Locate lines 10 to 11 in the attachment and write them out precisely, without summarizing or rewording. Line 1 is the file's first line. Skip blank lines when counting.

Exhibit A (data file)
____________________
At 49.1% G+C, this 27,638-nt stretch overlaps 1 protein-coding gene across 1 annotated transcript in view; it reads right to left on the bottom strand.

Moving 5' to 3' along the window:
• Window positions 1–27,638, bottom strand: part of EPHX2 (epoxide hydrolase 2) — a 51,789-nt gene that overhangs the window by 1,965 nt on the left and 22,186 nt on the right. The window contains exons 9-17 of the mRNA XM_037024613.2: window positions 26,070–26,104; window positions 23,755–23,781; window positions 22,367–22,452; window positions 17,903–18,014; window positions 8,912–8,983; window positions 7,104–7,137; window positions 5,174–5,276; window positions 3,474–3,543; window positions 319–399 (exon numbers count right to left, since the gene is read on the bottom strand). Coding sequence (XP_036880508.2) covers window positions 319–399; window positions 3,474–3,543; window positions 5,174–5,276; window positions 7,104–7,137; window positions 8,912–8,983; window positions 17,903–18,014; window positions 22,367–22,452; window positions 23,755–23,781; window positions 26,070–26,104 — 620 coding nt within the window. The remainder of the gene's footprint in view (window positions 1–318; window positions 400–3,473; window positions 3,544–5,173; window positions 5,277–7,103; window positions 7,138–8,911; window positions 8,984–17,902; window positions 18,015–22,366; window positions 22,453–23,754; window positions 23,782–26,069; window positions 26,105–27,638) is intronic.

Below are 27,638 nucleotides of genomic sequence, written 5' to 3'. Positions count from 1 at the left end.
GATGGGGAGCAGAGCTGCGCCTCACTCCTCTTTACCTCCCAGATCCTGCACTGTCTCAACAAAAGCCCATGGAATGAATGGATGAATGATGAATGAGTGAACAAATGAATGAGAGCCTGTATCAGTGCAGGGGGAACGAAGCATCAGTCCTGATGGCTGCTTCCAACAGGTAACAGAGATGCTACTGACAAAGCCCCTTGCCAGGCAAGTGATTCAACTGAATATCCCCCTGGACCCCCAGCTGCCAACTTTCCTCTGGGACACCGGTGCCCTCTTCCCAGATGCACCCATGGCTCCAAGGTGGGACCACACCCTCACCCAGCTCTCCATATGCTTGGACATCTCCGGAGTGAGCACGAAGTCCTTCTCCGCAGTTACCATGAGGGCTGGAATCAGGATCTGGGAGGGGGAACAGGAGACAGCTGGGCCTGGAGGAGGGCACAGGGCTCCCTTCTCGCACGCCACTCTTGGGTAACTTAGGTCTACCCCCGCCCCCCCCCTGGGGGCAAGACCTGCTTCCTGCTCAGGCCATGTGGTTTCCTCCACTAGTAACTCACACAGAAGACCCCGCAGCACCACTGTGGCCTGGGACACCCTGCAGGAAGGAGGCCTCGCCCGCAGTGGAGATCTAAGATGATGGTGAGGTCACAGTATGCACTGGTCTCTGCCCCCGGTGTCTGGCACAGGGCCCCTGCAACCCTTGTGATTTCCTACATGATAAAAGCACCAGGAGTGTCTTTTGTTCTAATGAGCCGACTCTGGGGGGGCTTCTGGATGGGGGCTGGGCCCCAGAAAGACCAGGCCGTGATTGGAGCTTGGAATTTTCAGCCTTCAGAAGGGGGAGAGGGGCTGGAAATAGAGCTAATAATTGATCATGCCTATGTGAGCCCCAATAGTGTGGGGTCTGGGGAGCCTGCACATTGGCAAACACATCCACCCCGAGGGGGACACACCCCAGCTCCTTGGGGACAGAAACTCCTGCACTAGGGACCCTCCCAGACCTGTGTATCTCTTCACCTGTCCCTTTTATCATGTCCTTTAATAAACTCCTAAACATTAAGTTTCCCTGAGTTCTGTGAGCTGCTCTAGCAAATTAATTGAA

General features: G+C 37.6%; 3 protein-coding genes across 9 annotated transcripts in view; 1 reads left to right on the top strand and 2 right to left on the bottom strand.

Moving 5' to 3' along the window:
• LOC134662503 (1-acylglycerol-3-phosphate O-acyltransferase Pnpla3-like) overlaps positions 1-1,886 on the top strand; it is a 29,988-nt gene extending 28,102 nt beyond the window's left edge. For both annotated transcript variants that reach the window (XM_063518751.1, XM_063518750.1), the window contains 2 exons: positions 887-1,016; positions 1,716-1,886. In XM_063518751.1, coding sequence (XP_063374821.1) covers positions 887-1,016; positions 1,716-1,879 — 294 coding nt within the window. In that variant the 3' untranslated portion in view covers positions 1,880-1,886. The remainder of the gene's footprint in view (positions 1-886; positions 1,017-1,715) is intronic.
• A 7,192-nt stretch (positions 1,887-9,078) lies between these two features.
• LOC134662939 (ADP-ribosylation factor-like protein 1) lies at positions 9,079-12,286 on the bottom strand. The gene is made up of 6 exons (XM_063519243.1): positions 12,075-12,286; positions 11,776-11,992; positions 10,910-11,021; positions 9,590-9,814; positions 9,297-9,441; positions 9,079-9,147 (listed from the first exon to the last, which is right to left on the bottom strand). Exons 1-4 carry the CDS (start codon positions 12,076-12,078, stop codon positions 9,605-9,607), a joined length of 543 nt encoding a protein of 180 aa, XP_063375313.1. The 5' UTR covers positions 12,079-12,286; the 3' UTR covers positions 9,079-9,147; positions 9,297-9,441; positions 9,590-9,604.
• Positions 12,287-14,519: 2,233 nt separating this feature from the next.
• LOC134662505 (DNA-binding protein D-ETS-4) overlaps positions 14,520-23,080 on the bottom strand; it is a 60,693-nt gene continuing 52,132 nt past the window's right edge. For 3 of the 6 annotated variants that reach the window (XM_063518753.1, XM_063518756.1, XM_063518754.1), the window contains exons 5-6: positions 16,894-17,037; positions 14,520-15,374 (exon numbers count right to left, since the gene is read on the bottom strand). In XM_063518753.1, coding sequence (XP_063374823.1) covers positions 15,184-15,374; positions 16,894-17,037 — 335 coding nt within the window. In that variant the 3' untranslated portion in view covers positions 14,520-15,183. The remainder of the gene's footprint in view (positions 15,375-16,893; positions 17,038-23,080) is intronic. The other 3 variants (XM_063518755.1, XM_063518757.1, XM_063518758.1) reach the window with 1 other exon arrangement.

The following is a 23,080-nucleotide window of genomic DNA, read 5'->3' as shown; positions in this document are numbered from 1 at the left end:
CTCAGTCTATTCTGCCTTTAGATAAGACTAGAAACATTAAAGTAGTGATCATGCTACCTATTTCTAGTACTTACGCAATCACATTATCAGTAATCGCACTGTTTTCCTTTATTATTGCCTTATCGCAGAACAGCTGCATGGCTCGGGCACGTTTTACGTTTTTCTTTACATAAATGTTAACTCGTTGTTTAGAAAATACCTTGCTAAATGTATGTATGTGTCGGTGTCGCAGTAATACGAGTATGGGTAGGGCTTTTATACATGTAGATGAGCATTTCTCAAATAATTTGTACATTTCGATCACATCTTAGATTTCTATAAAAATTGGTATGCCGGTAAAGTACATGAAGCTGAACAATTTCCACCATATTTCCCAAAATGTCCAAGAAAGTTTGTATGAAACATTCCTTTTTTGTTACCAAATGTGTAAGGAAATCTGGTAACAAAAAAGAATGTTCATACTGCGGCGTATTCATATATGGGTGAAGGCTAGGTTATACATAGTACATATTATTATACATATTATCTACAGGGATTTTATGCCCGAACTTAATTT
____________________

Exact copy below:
• LOC134662939 (ADP-ribosylation factor-like protein 1) lies at positions 9,079-12,286 on the bottom strand. The gene is made up of 6 exons (XM_063519243.1): positions 12,075-12,286; positions 11,776-11,992; positions 10,910-11,021; positions 9,590-9,814; positions 9,297-9,441; positions 9,079-9,147 (listed from the first exon to the last, which is right to left on the bottom strand). Exons 1-4 carry the CDS (start codon positions 12,076-12,078, stop codon positions 9,605-9,607), a joined length of 543 nt encoding a protein of 180 aa, XP_063375313.1. The 5' UTR covers positions 12,079-12,286; the 3' UTR covers positions 9,079-9,147; positions 9,297-9,441; positions 9,590-9,604.
• Positions 12,287-14,519: 2,233 nt separating this feature from the next.